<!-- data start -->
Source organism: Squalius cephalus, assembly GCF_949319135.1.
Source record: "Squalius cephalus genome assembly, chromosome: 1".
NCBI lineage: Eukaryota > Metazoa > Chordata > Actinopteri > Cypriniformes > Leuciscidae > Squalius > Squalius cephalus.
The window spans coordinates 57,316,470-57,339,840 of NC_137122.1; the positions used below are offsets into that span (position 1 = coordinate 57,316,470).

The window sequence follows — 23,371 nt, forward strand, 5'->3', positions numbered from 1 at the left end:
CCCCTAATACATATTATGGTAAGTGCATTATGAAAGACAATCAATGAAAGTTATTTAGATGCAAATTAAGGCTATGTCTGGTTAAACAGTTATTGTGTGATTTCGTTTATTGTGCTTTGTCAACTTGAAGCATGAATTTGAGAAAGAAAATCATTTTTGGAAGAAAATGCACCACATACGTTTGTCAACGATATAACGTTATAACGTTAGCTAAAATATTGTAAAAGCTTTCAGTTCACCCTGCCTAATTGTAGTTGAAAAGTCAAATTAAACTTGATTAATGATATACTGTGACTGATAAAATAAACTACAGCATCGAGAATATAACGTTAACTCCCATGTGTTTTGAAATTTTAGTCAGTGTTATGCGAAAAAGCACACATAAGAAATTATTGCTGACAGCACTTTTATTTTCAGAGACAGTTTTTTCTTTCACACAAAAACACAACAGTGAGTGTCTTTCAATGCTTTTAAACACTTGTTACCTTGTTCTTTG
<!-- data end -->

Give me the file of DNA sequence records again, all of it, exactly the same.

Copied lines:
Source organism: Squalius cephalus, assembly GCF_949319135.1.
Source record: "Squalius cephalus genome assembly, chromosome: 1".
NCBI lineage: Eukaryota > Metazoa > Chordata > Actinopteri > Cypriniformes > Leuciscidae > Squalius > Squalius cephalus.
The window spans coordinates 57,316,470-57,339,840 of NC_137122.1; the positions used below are offsets into that span (position 1 = coordinate 57,316,470).

The window sequence follows — 23,371 nt, forward strand, 5'->3', positions numbered from 1 at the left end:
CCCCTAATACATATTATGGTAAGTGCATTATGAAAGACAATCAATGAAAGTTATTTAGATGCAAATTAAGGCTATGTCTGGTTAAACAGTTATTGTGTGATTTCGTTTATTGTGCTTTGTCAACTTGAAGCATGAATTTGAGAAAGAAAATCATTTTTGGAAGAAAATGCACCACATACGTTTGTCAACGATATAACGTTATAACGTTAGCTAAAATATTGTAAAAGCTTTCAGTTCACCCTGCCTAATTGTAGTTGAAAAGTCAAATTAAACTTGATTAATGATATACTGTGACTGATAAAATAAACTACAGCATCGAGAATATAACGTTAACTCCCATGTGTTTTGAAATTTTAGTCAGTGTTATGCGAAAAAGCACACATAAGAAATTATTGCTGACAGCACTTTTATTTTCAGAGACAGTTTTTTCTTTCACACAAAAACACAACAGTGAGTGTCTTTCAATGCTTTTAAACACTTGTTACCTTGTTCTTTG